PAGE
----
Chen returns to Michigan with an optimistic outlook

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T.C. Chen, pictured in 1994, will make his second Champions Tour start this week at the U.S. Senior Open.
July 11, 2012
Vartan Kupelian, PGATOUR.COM Contributor

LAKE ORION, Mich.- Twenty-seven years later, the hurt is finally gone. T.C. Chen can look back at the 1985 U.S. Open philosophically and say he produced some of the very finest golf of his life -- including one of the most memorable shots in major championship history -- and another shot, less effective but no less unforgettable. Both of those shots by Chen still resonate in these parts and throughout golf nearly three decades later.


Chen is back in Oakland County, Mich., for this week's U.S. Senior Open at Indianwood Golf and Country Club. The classic Indianwood design is 19 miles north of Oakland Hills Country Club, where the world of golf first encountered Chen on a global scale at the 1985 U.S. Open. Then 27, Chen, an unknown native of Taiwan, produced four stunning days of golf on the Monster, the south course at Oakland Hills.

In the opening round, Chen recorded the first double-eagle ever in U.S. Open history when his second shot on the par-5 second hole went into the hole. That gave him a lead he maintained and extended through 58 holes. Then it happened.

Tze-Chung Chen instantly became Two-Chip Chen. A double-hit from heavy rough at the front right of the fifth green -- and a subsequent penalty -- led to a quadruple-bogey 8. It not only changed the complexion of the U.S. Open but also the course of one man's professional golf career.

"I know somebody will ask me about the two-chip," said Chen, speaking through his son, Jason, who is his caddie this week. "The two-chip at that time probably bother me a lot for a while, but not anymore right now.

"Without the double hit probably nobody (would) know who I am right now. So maybe double hit made me more famous."

And, at the same time, infamous.

Oakland Hills is a treasure in American golf. It is where golf history was authored by Bobby Jones, Sam Snead, Ben Hogan, Arnold Palmer and Jack Nicklaus, the game's legends, and others. It is where great golf -- and often unexpected results -- is on display. Chen made his own piece of history on the South Course and in the process added his name to golf lore. Today, a double-hit is known, affectionately, as a T.C. Chen. Anywhere and everywhere there are golfers in tune with the game's history, T.C. Chen means one thing and one thing only. The dreaded double hit.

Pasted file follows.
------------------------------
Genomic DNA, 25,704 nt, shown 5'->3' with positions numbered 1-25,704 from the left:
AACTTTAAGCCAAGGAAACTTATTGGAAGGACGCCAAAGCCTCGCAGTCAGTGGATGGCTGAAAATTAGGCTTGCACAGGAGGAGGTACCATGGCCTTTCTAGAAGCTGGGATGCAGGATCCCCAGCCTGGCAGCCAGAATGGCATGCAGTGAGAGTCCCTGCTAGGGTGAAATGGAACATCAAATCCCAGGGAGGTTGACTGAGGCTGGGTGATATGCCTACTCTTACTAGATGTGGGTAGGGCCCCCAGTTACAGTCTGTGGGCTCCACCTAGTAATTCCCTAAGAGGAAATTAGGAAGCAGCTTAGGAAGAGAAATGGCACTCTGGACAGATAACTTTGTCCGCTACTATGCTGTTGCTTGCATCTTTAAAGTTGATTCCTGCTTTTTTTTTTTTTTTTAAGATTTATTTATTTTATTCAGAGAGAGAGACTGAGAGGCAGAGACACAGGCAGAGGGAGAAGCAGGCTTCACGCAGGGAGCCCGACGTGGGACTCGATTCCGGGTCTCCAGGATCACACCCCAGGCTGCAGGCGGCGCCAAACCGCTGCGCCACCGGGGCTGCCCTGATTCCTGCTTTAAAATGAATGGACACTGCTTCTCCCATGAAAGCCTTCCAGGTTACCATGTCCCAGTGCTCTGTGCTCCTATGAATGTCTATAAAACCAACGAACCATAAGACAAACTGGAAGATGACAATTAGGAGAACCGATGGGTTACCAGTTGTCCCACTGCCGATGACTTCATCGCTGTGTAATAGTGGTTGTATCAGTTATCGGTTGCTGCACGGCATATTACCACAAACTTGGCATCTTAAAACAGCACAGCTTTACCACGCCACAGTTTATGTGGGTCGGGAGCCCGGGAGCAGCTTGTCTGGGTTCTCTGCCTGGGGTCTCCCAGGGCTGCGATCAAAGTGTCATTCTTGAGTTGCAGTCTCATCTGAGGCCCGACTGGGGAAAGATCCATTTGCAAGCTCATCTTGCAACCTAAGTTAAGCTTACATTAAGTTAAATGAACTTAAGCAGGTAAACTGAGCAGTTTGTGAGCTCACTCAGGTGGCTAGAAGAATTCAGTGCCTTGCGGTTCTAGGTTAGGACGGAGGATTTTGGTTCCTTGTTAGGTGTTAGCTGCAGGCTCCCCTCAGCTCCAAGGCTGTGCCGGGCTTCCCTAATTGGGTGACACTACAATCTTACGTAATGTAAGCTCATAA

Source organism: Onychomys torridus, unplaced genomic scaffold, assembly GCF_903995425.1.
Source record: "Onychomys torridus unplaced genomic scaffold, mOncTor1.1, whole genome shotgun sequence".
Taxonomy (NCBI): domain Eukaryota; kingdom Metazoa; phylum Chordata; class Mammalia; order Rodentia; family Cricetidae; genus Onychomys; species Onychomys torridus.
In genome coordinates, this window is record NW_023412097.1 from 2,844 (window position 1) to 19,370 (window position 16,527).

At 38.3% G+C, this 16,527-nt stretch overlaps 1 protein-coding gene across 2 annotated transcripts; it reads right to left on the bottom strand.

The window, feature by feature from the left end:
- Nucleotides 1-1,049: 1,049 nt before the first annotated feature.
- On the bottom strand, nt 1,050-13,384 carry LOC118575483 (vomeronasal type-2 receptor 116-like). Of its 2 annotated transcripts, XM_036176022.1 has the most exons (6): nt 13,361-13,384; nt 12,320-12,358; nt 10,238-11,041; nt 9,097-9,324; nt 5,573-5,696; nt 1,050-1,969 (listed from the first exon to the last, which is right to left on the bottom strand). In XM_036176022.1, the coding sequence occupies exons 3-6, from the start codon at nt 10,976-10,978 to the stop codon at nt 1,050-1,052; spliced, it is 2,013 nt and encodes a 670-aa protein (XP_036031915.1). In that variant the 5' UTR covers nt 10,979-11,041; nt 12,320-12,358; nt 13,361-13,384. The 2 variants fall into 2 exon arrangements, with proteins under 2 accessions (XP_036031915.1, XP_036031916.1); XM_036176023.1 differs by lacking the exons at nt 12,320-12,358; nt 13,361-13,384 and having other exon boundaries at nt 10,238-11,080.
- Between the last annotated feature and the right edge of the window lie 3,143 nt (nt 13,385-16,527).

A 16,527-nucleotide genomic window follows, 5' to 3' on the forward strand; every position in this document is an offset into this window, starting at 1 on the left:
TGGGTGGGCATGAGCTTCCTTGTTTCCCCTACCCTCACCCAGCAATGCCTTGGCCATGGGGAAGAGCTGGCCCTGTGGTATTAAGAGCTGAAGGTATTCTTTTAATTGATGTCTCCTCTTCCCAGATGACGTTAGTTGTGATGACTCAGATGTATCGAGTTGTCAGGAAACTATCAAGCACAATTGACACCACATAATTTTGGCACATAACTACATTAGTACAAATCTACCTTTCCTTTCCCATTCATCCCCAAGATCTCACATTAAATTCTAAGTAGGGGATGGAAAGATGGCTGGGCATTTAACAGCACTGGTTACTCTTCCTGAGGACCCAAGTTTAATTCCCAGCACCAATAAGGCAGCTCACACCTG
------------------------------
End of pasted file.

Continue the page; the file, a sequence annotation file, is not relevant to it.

Chen fought back gamely in the final round of the 1985 U.S. Open before eventually finishing second to Andy North at Oakland Hills.

On Tuesday, after a practice round at Indianwood, Chen and his son returned to Oakland Hills where they were greeted pleasantly by members and staff. It was an exciting and emotional trip for the golfer, his son said.

"We drove around the front nine in a cart," Jason said. "My father said the course has changed. A lot of trees are not there. The bunkers are very deep."

Chen did not hit any shots at the second hole but he did walk to the back tee, and looked out into the fairway. At the fifth hole, Chen dropped a ball at the site of his famous misplay.

"He got it on the green," Jason said. " No double-chip."

A video of the famous shot is on Chen's Facebook page, a sign that there are no lingering disappointments.

Chen, 54, qualified for the U.S. Senior Open in Pasadena, Calif., and this will be his second Champions Tour event. He played in the 2008 Senior British, shot 80-77 and missed the cut.

Chen continued to play on the PGA TOUR until 1990 before returning home to play in Japan and Asia. His emphasis was in Japan until he turned 50. He's been trying to play on the Champions Tour the past three seasons.

"Just couldn't get in," he said. "It's very tough to get in here, they are so good."

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He began preparing for the Champions Tour for several seasons before turning 50 but his progress was set back by fitness issues (surgery on his wrist) which cost him about 18 months. Chen has a home in California, where his family lives while he's touring in Asia.

Chen continues to his quest as a professional golfer because he enjoys it and the competitive juices continue to flow. Besides, there are some things he wants to experience and savor again.

"You know, the double eagle, I did not even see the ball go in the hole because the No. 2, it was uphill," Chen said.

Jason Chen has heard the stories of the double eagle -- and the double hit.

"Growing up I saw videos, news and media," said Jason, who was three years old when his father almost conquered the Monster. "I even went to Wikipedia to search about my dad.

"The double chip, everybody knows about it. And like he said, it's what made him more famous.

Jason Chen is looking forward to the week at Indianwood.

"It's really awesome because I've only caddied for him in the qualifiers and in some tournaments in Taiwan, but never in this kind of big stage as the U.S. Senior Open," Jason Chen said. "To be here, maybe have a chance to walk him through four days of the tournament. It's going to just be awesome to be next to him this year, and maybe even next year, too."

Champions Tour Insider Vartan Kupelian is a freelance contributor for PGATOUR.COM. His views do not necessarily represent the views of the PGA TOUR. He can be reached at []